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Hearing shifts to fired Syracuse coach’s wife
Question of the Day
NEW YORK (AP) - Salacious claims about the wife of an assistant Syracuse University basketball coach who was fired after claims that he molested boys are relevant in the slander lawsuit two of the men brought against the team’s head coach, Jim Boeheim, a lawyer for the men argued in court Friday.
The hearing in Manhattan was about whether two former ball boys who accuse Boeheim of defamation can get certain information at this point. Manhattan state Supreme Court Justice Anil C. Singh said he will decide later Friday.
The men, Bobby Davis and Michael Lang, also claim Fine’s wife, Laurie, had consensual sex with basketball players. A lawyer for the men, Marianne Wang, argued that points to an atmosphere of “dysfunctional” sexual relationships surrounding the Fines and that Boeheim knew or should have known what was going on around the program he has run for 36 seasons.
Laurie Fine’s lawyer has called the allegations “disgusting.” Bernie Fine has denied wrongdoing and hasn’t been charged. The U.S. Attorney’s office is investigating the claims of a third man, 23-year-old Zachary Tomaselli. The claims by Davis and Lang happened too long ago be investigated because the statute of limitations has expired.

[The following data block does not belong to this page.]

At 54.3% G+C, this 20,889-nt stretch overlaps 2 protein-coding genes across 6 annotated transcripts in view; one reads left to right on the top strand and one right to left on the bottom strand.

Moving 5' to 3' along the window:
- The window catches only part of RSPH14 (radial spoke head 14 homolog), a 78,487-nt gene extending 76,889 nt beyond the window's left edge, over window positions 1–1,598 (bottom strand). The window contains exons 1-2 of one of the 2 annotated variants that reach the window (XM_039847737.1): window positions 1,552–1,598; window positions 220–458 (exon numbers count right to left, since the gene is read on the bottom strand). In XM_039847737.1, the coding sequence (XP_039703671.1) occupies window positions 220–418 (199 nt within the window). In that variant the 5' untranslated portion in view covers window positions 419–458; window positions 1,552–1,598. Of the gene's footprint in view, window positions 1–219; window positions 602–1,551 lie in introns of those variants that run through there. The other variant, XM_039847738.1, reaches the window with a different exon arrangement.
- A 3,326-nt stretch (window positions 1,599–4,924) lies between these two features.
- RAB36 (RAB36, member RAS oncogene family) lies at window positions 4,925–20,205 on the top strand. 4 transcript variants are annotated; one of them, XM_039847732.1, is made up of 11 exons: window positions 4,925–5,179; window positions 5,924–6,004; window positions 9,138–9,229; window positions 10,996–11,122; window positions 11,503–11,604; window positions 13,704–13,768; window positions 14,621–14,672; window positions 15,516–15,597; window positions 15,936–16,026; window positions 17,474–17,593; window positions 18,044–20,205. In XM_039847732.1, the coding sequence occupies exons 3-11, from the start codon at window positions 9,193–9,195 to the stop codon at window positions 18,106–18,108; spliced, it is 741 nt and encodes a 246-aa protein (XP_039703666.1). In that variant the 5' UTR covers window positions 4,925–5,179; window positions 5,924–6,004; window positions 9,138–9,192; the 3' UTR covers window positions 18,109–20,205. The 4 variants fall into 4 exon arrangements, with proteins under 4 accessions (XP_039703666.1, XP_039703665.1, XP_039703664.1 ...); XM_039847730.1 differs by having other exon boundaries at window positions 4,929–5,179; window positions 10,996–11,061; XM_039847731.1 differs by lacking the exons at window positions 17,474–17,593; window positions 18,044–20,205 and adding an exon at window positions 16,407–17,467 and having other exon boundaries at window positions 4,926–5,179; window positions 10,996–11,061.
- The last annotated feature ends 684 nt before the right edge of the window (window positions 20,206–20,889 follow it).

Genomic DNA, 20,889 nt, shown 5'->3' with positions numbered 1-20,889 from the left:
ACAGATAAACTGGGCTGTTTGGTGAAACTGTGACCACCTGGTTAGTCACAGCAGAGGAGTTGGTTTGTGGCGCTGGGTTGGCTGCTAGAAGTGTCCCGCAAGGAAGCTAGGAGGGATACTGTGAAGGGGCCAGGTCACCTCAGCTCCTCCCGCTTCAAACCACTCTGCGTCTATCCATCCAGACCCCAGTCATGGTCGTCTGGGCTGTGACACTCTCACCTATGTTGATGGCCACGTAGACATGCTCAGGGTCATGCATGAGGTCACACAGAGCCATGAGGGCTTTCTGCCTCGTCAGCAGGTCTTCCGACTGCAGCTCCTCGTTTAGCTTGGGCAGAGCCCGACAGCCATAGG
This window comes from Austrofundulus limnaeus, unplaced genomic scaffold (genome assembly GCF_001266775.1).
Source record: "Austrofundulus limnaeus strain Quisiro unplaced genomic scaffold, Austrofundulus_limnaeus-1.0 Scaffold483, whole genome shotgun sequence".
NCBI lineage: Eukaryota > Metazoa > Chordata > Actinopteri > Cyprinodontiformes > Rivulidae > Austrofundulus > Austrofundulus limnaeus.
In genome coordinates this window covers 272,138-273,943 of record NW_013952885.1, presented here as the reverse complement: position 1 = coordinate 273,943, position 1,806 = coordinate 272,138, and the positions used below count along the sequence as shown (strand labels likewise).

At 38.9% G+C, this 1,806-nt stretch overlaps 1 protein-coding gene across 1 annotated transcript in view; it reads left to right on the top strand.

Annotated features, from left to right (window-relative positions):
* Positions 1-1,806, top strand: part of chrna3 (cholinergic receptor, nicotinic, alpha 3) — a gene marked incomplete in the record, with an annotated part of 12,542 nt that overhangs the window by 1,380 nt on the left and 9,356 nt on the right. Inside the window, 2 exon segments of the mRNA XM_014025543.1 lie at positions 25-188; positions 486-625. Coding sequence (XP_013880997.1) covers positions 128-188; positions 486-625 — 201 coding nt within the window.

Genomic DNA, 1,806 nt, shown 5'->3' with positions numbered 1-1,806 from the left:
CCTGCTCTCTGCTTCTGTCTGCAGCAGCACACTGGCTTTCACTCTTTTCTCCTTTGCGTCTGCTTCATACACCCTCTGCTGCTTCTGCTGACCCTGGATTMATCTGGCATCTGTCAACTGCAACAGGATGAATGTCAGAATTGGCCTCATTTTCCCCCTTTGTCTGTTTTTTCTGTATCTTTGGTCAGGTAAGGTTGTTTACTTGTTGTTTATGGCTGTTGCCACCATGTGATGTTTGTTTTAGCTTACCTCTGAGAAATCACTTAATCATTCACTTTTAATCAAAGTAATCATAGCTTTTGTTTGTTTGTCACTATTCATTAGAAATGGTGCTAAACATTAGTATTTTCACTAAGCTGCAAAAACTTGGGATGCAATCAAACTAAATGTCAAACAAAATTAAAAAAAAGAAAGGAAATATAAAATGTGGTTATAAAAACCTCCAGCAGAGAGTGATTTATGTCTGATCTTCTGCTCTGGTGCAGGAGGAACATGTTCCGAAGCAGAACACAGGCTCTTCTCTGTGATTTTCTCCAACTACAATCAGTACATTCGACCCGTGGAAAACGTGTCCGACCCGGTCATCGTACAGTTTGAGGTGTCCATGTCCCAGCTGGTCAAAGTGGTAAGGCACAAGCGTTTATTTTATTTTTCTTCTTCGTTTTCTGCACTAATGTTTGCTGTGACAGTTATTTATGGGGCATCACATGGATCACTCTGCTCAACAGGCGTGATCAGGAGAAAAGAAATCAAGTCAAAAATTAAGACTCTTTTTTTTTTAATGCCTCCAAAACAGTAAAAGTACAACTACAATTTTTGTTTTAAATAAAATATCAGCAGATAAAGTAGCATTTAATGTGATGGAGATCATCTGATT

The former ball boys are seeking information including addresses for all Syracuse basketball team members from 1992 to 1997, the names of anyone who may have had a sexual relationship with either Bernie or Laurie Fine and information on what the university or Boeheim knew about her alleged affairs with players and ball boys, among other information.
“This was an element of the severe dysfunctional relationship that, apparently, Laurie and Bernie Fine had with one another” and others, said Wang said. “It goes directly to Boeheim’s knowledge. When he made the statements that our clients are liars and money-grubbers, effectively, what did he know?”
Lawyers for the university didn’t address the allegations about Laurie Fine, focusing instead on the request for information, legally known as discovery. The request is part of a broader clash over the university’s and Boeheim’s request to move the case to Syracuse.
“I don’t see a legitimate need, based on the (legal arguments) and the status today, to give them any discovery,” said Helen Cantwell, a lawyer for the university.
Boeheim’s lawyers also were there but didn’t speak.
The lawyers declined to comment outside court.
By Mark Davis
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